We’re working with clubs and bars to tackle drinks spiking
We have launched a pilot Anti-Spiking Campaign, working with clubs and bars in the city to keep party-goers safe over the Christmas period. If successful, and funding is available, the campaign will be rolled out more widely.
The spiking of drinks – adding drugs or substances to a person’s drink – or injecting them without their prior knowledge or agreement, has become more prevalent across the country, with a number of incidents reported in Norwich.
This year, a team in Toxicology have joined forces with the police, the SOS wellbeing bus, and selected clubs and bars to offer anti-spiking kits, so anyone who thinks they (or a friend) have been spiked can ask at the bar for a kit to provide a urine sample, which is submitted to our H lab for testing.
All samples are anonymous, and tested for substances connected with spiking, with results sent out via encrypted barcodes linked to the sample.
The aim of the Anti-Spiking Campaign is to raise awareness that it is a criminal offence to spike drinks or inject someone without their knowledge or consent, and to gather data on what substances are being used.
The six-week pilot over the festive period will gather data on how prevalent the problem is, as well as supporting emergency and urgent health care workers to treat more effectively and support people who fear they may have fallen victim to this activity.
It is also hoped that by providing people with kits in the clubs and bars they can carry out testing quickly, without the need to present to emergency departments if unnecessary.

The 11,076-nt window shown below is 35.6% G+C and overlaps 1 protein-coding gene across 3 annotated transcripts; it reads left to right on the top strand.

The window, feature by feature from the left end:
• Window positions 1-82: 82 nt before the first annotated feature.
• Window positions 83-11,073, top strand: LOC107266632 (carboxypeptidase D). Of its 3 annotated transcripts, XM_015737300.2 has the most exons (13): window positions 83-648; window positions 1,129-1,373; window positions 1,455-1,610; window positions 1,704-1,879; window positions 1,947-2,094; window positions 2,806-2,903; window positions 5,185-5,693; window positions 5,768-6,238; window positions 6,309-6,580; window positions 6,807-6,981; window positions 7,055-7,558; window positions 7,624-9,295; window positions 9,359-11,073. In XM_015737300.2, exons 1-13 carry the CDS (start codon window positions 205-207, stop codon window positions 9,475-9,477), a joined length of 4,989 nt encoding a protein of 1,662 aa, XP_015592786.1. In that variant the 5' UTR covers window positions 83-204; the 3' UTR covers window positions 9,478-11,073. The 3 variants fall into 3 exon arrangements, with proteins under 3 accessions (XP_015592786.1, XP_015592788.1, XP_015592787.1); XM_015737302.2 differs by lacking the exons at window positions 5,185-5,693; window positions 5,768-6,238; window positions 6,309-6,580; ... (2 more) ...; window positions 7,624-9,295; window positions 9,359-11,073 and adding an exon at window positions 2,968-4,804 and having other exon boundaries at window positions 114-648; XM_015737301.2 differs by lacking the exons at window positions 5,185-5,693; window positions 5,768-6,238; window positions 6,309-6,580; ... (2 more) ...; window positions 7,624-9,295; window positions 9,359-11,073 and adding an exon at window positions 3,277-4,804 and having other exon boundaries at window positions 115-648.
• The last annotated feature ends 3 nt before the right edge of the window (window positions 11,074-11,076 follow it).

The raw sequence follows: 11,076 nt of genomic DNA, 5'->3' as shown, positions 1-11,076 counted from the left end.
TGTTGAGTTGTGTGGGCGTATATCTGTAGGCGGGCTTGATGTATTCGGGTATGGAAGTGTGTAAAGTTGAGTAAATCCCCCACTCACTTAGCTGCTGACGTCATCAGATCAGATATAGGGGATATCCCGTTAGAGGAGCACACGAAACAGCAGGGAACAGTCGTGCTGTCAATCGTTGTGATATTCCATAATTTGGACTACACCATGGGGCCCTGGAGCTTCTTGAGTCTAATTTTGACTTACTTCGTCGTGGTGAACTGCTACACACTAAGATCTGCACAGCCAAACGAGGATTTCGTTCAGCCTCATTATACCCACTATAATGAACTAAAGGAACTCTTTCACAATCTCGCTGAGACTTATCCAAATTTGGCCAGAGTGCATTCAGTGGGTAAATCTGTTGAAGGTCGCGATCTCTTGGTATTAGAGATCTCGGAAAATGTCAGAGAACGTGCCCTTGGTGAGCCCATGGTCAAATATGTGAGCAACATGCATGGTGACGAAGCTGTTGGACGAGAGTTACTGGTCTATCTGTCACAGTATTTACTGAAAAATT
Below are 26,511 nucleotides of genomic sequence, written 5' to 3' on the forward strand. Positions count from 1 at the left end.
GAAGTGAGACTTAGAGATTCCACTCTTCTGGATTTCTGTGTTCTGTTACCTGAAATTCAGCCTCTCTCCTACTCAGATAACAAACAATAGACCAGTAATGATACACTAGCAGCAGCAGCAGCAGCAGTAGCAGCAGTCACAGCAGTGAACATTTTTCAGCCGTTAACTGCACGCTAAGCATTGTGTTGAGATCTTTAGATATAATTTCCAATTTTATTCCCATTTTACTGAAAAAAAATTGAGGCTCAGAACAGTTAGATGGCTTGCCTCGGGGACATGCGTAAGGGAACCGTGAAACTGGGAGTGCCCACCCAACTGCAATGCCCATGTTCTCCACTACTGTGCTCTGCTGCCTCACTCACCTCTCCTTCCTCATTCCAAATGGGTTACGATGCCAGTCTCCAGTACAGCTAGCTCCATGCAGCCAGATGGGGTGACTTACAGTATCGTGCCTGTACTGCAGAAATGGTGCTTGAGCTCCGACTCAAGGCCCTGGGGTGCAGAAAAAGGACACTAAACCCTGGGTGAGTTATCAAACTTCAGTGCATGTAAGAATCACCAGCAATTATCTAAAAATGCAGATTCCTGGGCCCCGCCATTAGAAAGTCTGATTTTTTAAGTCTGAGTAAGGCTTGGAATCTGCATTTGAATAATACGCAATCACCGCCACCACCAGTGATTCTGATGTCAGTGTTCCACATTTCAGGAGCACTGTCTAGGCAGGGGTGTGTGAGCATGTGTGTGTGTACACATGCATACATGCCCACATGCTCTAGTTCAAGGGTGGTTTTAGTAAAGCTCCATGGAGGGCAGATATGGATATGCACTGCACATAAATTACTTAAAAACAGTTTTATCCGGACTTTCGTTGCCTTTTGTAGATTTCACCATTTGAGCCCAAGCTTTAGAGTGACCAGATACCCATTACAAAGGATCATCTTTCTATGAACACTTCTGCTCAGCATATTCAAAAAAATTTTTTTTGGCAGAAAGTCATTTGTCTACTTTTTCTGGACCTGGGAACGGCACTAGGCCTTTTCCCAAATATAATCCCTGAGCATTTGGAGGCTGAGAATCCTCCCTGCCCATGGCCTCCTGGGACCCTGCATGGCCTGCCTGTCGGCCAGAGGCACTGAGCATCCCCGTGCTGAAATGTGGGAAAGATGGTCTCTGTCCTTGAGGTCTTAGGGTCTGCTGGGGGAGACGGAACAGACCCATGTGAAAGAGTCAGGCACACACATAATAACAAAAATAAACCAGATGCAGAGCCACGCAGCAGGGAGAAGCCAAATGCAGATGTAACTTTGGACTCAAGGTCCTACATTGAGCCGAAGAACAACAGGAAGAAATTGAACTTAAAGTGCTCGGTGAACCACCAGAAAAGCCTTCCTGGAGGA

Pilot creator Michelle Frost, Biomedical Scientist, said: “This is a really exciting project. It is a hugely important campaign as we aim to learn more about spiking so we can better tackle it together.”
Michelle added: “It is an extremely anxious time for anyone who thinks they may have been spiked. These kits will give them the opportunity to take a test, and although the results won’t be immediate, it gives an opportunity for laboratory-quality detection, with the ability to detect very small amounts of drugs, which has never been offered locally outside the hospital for spiking before.”
Norfolk Constabulary, Chief Inspector, Ed Brown, said: “We have seen that reports of spiking are on the increase in the county, and this is a great campaign that will give reassurance to the public when someone believes that they may have been spiked. We are very happy to support this pilot and will be working with them to understand the anonymised results and what this means for the policing response.”